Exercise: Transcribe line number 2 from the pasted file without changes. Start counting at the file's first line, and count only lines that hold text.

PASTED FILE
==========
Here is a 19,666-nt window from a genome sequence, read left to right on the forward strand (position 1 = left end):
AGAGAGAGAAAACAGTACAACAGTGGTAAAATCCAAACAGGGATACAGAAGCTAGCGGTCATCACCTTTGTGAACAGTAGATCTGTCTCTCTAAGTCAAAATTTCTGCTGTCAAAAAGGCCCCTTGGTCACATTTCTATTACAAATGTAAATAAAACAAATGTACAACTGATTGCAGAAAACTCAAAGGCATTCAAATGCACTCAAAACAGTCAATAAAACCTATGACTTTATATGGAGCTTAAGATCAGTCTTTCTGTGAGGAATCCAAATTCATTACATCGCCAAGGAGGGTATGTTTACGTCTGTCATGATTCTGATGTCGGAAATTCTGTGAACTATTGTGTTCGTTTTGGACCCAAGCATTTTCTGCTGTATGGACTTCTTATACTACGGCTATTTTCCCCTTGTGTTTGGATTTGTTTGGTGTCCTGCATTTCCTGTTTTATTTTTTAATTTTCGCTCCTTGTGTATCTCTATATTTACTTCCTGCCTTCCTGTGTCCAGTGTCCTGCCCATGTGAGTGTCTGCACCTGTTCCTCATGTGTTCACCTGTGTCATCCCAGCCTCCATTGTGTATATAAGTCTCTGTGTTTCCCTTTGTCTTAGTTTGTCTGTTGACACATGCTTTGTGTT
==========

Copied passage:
AGAGAGAGAAAACAGTACAACAGTGGTAAAATCCAAACAGGGATACAGAAGCTAGCGGTCATCACCTTTGTGAACAGTAGATCTGTCTCTCTAAGTCAAAATTTCTGCTGTCAAAAAGGCCCCTTGGTCACATTTCTATTACAAATGTAAATAAAACAAATGTACAACTGATTGCAGAAAACTCAAAGGCATTCAAATGCACTCAAAACAGTCAATAAAACCTATGACTTTATATGGAGCTTAAGATCAGTCTTTCTGTGAGGAATCCAAATTCATTACATCGCCAAGGAGGGTATGTTTACGTCTGTCATGATTCTGATGTCGGAAATTCTGTGAACTATTGTGTTCGTTTTGGACCCAAGCATTTTCTGCTGTATGGACTTCTTATACTACGGCTATTTTCCCCTTGTGTTTGGATTTGTTTGGTGTCCTGCATTTCCTGTTTTATTTTTTAATTTTCGCTCCTTGTGTATCTCTATATTTACTTCCTGCCTTCCTGTGTCCAGTGTCCTGCCCATGTGAGTGTCTGCACCTGTTCCTCATGTGTTCACCTGTGTCATCCCAGCCTCCATTGTGTATATAAGTCTCTGTGTTTCCCTTTGTCTTAGTTTGTCTGTTGACACATGCTTTGTGTT